When we post photos of pets for adoption, they are happy, healthy, and eager for their forever home. Those happy faces are the same pets after weeks and sometimes months of rehabilitation and heartache. What the public does not see:
- Our staff and volunteers on a daily basis bathe, hand or syringe feed those too weak to eat on their own, give subcutaneous fluids and medications, clean wounds, take those too weak to be left alone home overnight to ensure they will survive, and cry silent tears when they do not.
- Our staff and volunteers get paid nothing or little for very physically exhausting and very emotionally draining work. We do what we do for the animals.
- 95% of us working on behalf of The Animal League are volunteers. We give our time and resources to help homeless animals and provide them hope and love. Our Board consists entirely of dedicated volunteers. Our Shelter Director of 5 years is a full time volunteer working over 70 hours a week and is always on call: she has never asked for a dime in return.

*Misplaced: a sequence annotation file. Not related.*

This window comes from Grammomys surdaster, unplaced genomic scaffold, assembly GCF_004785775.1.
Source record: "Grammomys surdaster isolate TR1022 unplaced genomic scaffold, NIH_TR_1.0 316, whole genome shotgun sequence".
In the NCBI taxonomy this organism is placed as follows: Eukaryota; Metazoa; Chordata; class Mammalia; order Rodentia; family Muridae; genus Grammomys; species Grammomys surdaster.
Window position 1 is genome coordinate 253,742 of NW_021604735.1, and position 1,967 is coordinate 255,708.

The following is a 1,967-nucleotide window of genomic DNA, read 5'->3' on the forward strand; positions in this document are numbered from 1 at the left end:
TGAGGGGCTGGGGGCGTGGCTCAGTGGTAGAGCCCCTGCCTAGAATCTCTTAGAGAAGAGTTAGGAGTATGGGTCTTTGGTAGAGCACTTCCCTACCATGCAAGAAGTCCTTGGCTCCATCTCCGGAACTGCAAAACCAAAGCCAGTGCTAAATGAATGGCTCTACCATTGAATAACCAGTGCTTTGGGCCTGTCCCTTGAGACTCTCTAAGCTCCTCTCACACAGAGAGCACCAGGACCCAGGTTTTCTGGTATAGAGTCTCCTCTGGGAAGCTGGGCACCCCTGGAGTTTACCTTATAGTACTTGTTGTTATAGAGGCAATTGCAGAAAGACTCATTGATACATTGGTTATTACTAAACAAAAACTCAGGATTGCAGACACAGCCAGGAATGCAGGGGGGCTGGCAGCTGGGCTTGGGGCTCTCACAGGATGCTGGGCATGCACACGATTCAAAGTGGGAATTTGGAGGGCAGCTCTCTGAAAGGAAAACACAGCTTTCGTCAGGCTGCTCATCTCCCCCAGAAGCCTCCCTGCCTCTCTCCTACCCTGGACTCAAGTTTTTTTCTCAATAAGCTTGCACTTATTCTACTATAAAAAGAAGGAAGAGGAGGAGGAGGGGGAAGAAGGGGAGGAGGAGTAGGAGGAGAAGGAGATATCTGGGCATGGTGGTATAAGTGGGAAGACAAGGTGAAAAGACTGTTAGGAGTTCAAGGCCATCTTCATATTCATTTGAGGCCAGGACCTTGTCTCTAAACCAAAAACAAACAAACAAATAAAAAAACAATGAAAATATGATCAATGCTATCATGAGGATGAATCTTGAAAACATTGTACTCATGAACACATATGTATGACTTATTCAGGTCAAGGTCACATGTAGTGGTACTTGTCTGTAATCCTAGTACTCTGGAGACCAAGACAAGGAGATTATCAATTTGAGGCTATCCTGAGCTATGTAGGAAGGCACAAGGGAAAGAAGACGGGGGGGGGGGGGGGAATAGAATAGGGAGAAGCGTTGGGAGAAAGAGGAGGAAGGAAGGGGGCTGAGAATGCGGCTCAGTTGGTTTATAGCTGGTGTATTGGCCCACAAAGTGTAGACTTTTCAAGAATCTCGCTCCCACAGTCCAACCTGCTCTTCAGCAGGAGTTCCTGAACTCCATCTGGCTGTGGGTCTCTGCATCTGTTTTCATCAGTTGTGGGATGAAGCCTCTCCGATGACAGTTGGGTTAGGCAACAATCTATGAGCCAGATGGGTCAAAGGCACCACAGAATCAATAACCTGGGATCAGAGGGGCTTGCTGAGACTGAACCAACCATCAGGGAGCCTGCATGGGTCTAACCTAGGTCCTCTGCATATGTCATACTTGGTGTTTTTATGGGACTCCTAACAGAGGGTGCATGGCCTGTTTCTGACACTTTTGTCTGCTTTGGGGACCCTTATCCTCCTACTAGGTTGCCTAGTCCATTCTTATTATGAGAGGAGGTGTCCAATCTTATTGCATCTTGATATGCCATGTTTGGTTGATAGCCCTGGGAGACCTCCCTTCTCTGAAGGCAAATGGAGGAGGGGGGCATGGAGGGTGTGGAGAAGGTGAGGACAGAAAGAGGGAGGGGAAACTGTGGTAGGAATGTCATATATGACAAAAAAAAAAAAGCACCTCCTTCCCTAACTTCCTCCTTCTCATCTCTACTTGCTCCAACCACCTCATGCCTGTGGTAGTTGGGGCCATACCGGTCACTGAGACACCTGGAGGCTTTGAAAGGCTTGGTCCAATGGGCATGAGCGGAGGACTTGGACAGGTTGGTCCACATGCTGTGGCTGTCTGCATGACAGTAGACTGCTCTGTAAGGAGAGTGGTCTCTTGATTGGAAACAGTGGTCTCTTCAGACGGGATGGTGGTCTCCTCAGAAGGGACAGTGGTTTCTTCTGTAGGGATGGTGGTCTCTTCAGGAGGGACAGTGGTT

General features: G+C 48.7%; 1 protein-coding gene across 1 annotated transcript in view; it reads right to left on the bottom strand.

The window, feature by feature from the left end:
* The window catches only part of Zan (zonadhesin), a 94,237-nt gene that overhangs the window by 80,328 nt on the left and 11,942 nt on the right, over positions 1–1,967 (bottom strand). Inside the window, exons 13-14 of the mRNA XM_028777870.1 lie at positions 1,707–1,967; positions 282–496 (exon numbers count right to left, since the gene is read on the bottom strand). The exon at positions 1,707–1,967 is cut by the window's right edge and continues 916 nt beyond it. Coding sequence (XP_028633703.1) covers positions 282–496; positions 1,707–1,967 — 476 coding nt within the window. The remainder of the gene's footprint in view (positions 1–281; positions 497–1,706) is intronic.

- Our volunteers provide entirely for free educational programs for thousands of children each year, comfort to the elderly, pet food to those in need, and comfort to children called to testify in court.
Are there age restrictions to adopting a pet from The Animal League?
Yes, you must be 21 years of age to adopt a pet from The Animal League. We also have age guidelines for families who have young children in the household.
I noticed your pricing isn’t the same for each pet. Why are your pet fees so varied, and a few of your pet fees high?
Thank you for asking. The average cost of care for each pet we take in is $467.00 and the average adoption fee is $148.00. We set our prices based on operating costs, pet medical costs, and fair market value. Fair market value means that when we get in a pet breed that is in high demand, we set the pricing accordingly, and these are what we call our fundraiser pets.